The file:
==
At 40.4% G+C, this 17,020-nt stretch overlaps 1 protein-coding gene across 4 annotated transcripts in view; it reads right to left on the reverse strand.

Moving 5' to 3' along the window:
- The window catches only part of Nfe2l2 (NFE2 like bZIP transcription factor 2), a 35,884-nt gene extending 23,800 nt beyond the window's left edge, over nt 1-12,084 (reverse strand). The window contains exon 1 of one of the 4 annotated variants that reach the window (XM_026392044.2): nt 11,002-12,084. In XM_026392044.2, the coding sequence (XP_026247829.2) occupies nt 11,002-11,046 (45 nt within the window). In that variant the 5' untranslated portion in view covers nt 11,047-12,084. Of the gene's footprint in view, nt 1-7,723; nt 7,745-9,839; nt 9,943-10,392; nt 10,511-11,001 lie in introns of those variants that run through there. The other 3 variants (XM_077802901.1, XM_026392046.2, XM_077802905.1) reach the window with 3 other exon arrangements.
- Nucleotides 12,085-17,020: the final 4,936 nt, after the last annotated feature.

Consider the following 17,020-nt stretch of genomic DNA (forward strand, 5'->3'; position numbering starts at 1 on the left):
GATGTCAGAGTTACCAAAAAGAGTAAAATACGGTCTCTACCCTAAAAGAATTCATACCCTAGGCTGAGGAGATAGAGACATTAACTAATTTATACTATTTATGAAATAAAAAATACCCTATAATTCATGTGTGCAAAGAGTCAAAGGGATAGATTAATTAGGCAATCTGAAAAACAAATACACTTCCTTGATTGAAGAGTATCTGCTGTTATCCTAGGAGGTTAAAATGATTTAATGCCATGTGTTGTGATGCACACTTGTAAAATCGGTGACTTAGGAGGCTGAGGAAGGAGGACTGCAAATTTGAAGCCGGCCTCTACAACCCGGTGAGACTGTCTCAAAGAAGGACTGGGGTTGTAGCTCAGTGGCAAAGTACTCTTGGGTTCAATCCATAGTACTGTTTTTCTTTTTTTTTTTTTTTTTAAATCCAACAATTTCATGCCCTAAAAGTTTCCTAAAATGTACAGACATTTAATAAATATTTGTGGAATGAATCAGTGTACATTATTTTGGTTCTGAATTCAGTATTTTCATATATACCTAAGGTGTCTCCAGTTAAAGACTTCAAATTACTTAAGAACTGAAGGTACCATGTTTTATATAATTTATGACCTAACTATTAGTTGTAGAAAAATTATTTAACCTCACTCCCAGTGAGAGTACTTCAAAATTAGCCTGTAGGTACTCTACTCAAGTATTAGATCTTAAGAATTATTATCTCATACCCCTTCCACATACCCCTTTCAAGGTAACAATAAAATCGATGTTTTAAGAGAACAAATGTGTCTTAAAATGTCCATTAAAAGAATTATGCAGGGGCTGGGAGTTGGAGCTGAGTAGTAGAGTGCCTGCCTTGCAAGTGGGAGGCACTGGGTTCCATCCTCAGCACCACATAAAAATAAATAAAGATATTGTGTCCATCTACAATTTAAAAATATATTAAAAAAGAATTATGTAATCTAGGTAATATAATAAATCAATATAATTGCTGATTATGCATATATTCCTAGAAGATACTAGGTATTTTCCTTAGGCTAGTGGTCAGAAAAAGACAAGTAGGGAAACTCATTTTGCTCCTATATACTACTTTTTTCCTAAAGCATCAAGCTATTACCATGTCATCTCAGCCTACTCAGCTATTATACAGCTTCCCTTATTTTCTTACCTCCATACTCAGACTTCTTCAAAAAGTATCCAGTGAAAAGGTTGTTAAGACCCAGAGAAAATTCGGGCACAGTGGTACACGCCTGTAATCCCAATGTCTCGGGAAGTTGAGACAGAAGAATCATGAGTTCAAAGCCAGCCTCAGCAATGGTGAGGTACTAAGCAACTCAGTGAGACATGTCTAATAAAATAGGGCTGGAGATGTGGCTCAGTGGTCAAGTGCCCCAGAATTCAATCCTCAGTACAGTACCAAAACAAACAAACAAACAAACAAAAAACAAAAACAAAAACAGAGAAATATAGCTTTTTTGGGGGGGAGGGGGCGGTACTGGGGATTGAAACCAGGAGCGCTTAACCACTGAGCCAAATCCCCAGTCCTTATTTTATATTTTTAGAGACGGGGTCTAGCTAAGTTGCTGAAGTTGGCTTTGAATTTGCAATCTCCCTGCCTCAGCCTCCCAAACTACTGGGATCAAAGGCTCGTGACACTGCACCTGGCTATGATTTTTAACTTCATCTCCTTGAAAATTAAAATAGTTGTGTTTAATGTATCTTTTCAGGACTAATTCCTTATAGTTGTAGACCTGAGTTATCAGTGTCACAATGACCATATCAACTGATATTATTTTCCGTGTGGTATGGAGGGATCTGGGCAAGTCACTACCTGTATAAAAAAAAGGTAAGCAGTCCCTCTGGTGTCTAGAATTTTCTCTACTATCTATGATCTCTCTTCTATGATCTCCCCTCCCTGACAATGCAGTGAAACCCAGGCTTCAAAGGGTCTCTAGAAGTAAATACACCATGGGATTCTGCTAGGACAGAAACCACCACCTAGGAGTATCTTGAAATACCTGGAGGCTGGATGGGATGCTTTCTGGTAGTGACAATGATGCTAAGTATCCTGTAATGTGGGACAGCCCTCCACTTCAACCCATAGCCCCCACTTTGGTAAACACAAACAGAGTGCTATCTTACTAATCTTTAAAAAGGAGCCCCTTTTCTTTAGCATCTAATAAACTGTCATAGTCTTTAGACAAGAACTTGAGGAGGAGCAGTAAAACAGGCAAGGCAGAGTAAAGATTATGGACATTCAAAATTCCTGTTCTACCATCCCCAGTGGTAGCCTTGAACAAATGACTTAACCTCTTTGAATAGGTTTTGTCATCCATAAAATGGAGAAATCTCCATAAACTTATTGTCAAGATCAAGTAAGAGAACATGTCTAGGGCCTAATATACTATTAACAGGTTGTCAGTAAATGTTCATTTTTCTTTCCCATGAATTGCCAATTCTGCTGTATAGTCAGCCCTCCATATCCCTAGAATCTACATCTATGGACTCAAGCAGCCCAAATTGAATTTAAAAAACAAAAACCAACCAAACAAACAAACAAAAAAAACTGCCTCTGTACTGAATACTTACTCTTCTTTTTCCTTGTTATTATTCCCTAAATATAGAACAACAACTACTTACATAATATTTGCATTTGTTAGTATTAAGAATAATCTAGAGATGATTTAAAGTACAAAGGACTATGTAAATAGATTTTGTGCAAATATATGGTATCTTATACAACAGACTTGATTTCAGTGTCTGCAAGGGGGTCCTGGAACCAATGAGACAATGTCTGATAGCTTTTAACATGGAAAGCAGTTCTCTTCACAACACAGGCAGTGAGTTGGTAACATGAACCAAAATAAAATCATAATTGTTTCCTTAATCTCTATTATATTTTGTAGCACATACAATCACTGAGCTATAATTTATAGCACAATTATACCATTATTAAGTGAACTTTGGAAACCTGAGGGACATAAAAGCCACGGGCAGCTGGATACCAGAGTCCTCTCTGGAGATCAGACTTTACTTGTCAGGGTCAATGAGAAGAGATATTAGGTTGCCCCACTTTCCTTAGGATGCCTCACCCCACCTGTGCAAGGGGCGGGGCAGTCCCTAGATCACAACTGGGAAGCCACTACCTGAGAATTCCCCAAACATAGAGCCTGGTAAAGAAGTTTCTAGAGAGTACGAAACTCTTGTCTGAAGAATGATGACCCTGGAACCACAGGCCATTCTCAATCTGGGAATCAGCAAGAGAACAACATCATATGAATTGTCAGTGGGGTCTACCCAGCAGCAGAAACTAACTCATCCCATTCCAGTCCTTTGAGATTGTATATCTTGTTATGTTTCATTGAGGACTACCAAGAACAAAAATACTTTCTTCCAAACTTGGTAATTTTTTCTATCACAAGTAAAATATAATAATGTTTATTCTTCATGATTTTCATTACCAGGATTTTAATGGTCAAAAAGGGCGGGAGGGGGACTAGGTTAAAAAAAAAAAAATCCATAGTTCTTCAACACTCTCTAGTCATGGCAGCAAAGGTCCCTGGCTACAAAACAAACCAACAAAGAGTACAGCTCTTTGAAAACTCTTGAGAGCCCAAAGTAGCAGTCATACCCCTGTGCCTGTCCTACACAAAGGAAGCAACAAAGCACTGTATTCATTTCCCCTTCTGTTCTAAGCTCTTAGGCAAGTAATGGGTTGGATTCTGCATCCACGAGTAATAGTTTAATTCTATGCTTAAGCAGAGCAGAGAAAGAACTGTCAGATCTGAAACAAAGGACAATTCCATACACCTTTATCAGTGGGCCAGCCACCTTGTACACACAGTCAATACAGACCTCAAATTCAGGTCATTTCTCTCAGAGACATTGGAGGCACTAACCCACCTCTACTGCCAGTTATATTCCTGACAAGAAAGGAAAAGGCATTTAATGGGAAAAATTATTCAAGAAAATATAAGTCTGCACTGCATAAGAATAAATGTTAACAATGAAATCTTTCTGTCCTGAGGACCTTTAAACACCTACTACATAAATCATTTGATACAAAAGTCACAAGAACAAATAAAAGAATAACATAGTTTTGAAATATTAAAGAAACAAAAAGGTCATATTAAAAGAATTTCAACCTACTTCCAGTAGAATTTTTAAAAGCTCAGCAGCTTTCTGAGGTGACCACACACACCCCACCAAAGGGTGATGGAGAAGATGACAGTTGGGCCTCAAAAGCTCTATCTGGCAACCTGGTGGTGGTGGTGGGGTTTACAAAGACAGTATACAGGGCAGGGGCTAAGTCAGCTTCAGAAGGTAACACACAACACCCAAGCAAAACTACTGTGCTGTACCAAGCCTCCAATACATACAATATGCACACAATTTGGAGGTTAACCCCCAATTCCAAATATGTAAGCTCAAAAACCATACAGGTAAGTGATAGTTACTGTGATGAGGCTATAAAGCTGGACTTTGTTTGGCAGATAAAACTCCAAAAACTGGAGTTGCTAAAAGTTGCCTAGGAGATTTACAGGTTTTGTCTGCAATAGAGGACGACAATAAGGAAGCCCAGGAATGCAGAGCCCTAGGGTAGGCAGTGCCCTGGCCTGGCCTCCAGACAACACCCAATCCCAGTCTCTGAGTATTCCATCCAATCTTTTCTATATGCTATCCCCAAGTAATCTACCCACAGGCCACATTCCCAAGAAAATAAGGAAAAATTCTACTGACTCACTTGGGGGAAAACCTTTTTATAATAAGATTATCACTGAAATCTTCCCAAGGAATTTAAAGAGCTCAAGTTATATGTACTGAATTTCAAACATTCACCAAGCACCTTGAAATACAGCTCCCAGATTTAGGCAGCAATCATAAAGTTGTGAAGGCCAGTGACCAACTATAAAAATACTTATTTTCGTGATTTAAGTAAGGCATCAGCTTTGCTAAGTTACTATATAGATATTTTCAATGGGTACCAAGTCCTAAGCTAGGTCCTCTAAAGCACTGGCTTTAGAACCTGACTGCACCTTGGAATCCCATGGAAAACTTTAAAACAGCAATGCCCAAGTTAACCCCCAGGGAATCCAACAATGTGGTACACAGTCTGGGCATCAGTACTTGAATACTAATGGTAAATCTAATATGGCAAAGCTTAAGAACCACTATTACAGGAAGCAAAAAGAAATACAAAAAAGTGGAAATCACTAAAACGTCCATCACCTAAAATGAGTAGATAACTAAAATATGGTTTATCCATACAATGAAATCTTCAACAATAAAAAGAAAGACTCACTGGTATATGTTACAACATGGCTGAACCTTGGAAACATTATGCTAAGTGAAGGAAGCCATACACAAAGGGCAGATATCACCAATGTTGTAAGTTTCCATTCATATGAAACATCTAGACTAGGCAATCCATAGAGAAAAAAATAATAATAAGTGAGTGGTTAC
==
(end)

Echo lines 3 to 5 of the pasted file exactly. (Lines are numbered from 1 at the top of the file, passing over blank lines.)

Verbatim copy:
- The window catches only part of Nfe2l2 (NFE2 like bZIP transcription factor 2), a 35,884-nt gene extending 23,800 nt beyond the window's left edge, over nt 1-12,084 (reverse strand). The window contains exon 1 of one of the 4 annotated variants that reach the window (XM_026392044.2): nt 11,002-12,084. In XM_026392044.2, the coding sequence (XP_026247829.2) occupies nt 11,002-11,046 (45 nt within the window). In that variant the 5' untranslated portion in view covers nt 11,047-12,084. Of the gene's footprint in view, nt 1-7,723; nt 7,745-9,839; nt 9,943-10,392; nt 10,511-11,001 lie in introns of those variants that run through there. The other 3 variants (XM_077802901.1, XM_026392046.2, XM_077802905.1) reach the window with 3 other exon arrangements.
- Nucleotides 12,085-17,020: the final 4,936 nt, after the last annotated feature.

Consider the following 17,020-nt stretch of genomic DNA (forward strand, 5'->3'; position numbering starts at 1 on the left):